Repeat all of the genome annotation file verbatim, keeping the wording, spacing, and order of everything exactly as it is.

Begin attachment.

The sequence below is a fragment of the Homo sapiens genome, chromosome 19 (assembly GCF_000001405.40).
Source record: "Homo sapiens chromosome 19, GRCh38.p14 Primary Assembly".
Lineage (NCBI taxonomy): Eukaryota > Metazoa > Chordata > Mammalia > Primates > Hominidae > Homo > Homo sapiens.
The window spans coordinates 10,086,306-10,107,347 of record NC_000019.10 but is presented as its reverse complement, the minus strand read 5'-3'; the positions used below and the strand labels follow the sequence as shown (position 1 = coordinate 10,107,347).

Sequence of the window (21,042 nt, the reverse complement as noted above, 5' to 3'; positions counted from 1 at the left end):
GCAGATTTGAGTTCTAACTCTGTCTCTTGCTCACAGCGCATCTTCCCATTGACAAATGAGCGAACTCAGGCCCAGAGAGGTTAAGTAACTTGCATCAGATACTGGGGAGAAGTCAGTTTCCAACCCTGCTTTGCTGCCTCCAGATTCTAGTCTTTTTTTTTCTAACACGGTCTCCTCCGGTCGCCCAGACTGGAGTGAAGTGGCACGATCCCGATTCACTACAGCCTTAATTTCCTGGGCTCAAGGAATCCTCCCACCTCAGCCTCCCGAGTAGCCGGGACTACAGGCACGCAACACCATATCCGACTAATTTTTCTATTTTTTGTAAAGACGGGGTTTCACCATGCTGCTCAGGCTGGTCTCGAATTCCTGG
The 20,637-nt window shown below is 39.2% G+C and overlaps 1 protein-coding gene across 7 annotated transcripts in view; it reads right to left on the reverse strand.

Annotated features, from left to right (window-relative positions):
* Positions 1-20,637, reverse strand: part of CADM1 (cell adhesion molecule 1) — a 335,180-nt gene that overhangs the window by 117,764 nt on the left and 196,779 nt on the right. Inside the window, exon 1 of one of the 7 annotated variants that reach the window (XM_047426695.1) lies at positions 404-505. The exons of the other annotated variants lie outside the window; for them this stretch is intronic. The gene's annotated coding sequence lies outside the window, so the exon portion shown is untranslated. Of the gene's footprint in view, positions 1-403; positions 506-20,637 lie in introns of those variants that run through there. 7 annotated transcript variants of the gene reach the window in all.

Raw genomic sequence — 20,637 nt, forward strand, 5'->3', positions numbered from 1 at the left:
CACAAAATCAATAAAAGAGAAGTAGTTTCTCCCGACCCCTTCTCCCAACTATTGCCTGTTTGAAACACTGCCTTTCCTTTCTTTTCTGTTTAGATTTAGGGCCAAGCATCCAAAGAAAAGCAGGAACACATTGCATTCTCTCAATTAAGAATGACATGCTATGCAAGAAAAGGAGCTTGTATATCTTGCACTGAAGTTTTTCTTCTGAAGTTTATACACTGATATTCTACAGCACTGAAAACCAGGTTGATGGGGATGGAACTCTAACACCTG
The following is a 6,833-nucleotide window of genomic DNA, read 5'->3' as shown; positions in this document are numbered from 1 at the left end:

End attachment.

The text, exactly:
The sequence below is a fragment of the Homo sapiens genome, chromosome 19 (assembly GCF_000001405.40).
Source record: "Homo sapiens chromosome 19, GRCh38.p14 Primary Assembly".
Lineage (NCBI taxonomy): Eukaryota > Metazoa > Chordata > Mammalia > Primates > Hominidae > Homo > Homo sapiens.
The window spans coordinates 10,086,306-10,107,347 of record NC_000019.10 but is presented as its reverse complement, the minus strand read 5'-3'; the positions used below and the strand labels follow the sequence as shown (position 1 = coordinate 10,107,347).

Sequence of the window (21,042 nt, the reverse complement as noted above, 5' to 3'; positions counted from 1 at the left end):
GCAGATTTGAGTTCTAACTCTGTCTCTTGCTCACAGCGCATCTTCCCATTGACAAATGAGCGAACTCAGGCCCAGAGAGGTTAAGTAACTTGCATCAGATACTGGGGAGAAGTCAGTTTCCAACCCTGCTTTGCTGCCTCCAGATTCTAGTCTTTTTTTTTCTAACACGGTCTCCTCCGGTCGCCCAGACTGGAGTGAAGTGGCACGATCCCGATTCACTACAGCCTTAATTTCCTGGGCTCAAGGAATCCTCCCACCTCAGCCTCCCGAGTAGCCGGGACTACAGGCACGCAACACCATATCCGACTAATTTTTCTATTTTTTGTAAAGACGGGGTTTCACCATGCTGCTCAGGCTGGTCTCGAATTCCTGG
The 20,637-nt window shown below is 39.2% G+C and overlaps 1 protein-coding gene across 7 annotated transcripts in view; it reads right to left on the reverse strand.

Annotated features, from left to right (window-relative positions):
* Positions 1-20,637, reverse strand: part of CADM1 (cell adhesion molecule 1) — a 335,180-nt gene that overhangs the window by 117,764 nt on the left and 196,779 nt on the right. Inside the window, exon 1 of one of the 7 annotated variants that reach the window (XM_047426695.1) lies at positions 404-505. The exons of the other annotated variants lie outside the window; for them this stretch is intronic. The gene's annotated coding sequence lies outside the window, so the exon portion shown is untranslated. Of the gene's footprint in view, positions 1-403; positions 506-20,637 lie in introns of those variants that run through there. 7 annotated transcript variants of the gene reach the window in all.

Raw genomic sequence — 20,637 nt, forward strand, 5'->3', positions numbered from 1 at the left:
CACAAAATCAATAAAAGAGAAGTAGTTTCTCCCGACCCCTTCTCCCAACTATTGCCTGTTTGAAACACTGCCTTTCCTTTCTTTTCTGTTTAGATTTAGGGCCAAGCATCCAAAGAAAAGCAGGAACACATTGCATTCTCTCAATTAAGAATGACATGCTATGCAAGAAAAGGAGCTTGTATATCTTGCACTGAAGTTTTTCTTCTGAAGTTTATACACTGATATTCTACAGCACTGAAAACCAGGTTGATGGGGATGGAACTCTAACACCTG
The following is a 6,833-nucleotide window of genomic DNA, read 5'->3' as shown; positions in this document are numbered from 1 at the left end: